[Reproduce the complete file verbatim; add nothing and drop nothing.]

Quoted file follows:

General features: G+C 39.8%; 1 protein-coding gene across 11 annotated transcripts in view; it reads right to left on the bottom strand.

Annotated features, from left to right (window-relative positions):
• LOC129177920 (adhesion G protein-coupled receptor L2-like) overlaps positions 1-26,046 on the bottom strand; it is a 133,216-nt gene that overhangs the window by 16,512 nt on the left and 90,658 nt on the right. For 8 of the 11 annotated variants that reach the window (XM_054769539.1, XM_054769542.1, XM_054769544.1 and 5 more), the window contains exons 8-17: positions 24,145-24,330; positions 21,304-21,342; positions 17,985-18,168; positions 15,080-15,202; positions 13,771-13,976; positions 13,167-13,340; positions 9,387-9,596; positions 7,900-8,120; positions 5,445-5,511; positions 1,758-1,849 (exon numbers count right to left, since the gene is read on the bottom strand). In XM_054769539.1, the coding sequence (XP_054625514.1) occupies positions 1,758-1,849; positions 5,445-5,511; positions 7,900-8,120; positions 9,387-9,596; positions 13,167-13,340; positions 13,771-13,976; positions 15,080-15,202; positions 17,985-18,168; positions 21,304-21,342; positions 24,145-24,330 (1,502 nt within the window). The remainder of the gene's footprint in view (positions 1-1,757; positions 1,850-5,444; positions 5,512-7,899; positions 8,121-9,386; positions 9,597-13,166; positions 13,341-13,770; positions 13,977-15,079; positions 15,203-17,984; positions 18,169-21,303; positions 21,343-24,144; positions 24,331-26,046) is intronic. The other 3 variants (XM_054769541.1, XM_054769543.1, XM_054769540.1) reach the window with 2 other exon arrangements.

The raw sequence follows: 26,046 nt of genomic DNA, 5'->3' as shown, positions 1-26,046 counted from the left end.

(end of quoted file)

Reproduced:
General features: G+C 39.8%; 1 protein-coding gene across 11 annotated transcripts in view; it reads right to left on the bottom strand.

Annotated features, from left to right (window-relative positions):
• LOC129177920 (adhesion G protein-coupled receptor L2-like) overlaps positions 1-26,046 on the bottom strand; it is a 133,216-nt gene that overhangs the window by 16,512 nt on the left and 90,658 nt on the right. For 8 of the 11 annotated variants that reach the window (XM_054769539.1, XM_054769542.1, XM_054769544.1 and 5 more), the window contains exons 8-17: positions 24,145-24,330; positions 21,304-21,342; positions 17,985-18,168; positions 15,080-15,202; positions 13,771-13,976; positions 13,167-13,340; positions 9,387-9,596; positions 7,900-8,120; positions 5,445-5,511; positions 1,758-1,849 (exon numbers count right to left, since the gene is read on the bottom strand). In XM_054769539.1, the coding sequence (XP_054625514.1) occupies positions 1,758-1,849; positions 5,445-5,511; positions 7,900-8,120; positions 9,387-9,596; positions 13,167-13,340; positions 13,771-13,976; positions 15,080-15,202; positions 17,985-18,168; positions 21,304-21,342; positions 24,145-24,330 (1,502 nt within the window). The remainder of the gene's footprint in view (positions 1-1,757; positions 1,850-5,444; positions 5,512-7,899; positions 8,121-9,386; positions 9,597-13,166; positions 13,341-13,770; positions 13,977-15,079; positions 15,203-17,984; positions 18,169-21,303; positions 21,343-24,144; positions 24,331-26,046) is intronic. The other 3 variants (XM_054769541.1, XM_054769543.1, XM_054769540.1) reach the window with 2 other exon arrangements.

The raw sequence follows: 26,046 nt of genomic DNA, 5'->3' as shown, positions 1-26,046 counted from the left end.